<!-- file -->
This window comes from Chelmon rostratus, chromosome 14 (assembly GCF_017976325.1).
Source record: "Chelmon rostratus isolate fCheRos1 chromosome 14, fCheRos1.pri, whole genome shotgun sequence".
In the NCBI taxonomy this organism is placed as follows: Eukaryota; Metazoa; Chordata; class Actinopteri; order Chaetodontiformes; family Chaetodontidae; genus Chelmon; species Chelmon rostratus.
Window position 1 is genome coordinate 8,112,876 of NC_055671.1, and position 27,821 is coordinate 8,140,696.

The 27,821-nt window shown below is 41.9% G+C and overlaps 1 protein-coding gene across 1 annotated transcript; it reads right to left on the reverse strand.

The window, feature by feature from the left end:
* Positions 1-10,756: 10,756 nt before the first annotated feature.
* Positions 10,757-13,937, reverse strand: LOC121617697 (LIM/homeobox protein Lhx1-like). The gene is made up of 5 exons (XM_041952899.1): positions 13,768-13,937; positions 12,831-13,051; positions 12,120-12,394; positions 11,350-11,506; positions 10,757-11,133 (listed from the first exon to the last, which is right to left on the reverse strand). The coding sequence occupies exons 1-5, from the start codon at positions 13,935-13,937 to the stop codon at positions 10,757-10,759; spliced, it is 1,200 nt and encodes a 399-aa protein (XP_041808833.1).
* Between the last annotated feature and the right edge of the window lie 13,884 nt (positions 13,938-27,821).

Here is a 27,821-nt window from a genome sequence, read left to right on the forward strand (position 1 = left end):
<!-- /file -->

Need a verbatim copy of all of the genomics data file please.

This window comes from Chelmon rostratus, chromosome 14 (assembly GCF_017976325.1).
Source record: "Chelmon rostratus isolate fCheRos1 chromosome 14, fCheRos1.pri, whole genome shotgun sequence".
In the NCBI taxonomy this organism is placed as follows: Eukaryota; Metazoa; Chordata; class Actinopteri; order Chaetodontiformes; family Chaetodontidae; genus Chelmon; species Chelmon rostratus.
Window position 1 is genome coordinate 8,112,876 of NC_055671.1, and position 27,821 is coordinate 8,140,696.

The 27,821-nt window shown below is 41.9% G+C and overlaps 1 protein-coding gene across 1 annotated transcript; it reads right to left on the reverse strand.

The window, feature by feature from the left end:
* Positions 1-10,756: 10,756 nt before the first annotated feature.
* Positions 10,757-13,937, reverse strand: LOC121617697 (LIM/homeobox protein Lhx1-like). The gene is made up of 5 exons (XM_041952899.1): positions 13,768-13,937; positions 12,831-13,051; positions 12,120-12,394; positions 11,350-11,506; positions 10,757-11,133 (listed from the first exon to the last, which is right to left on the reverse strand). The coding sequence occupies exons 1-5, from the start codon at positions 13,935-13,937 to the stop codon at positions 10,757-10,759; spliced, it is 1,200 nt and encodes a 399-aa protein (XP_041808833.1).
* Between the last annotated feature and the right edge of the window lie 13,884 nt (positions 13,938-27,821).

Here is a 27,821-nt window from a genome sequence, read left to right on the forward strand (position 1 = left end):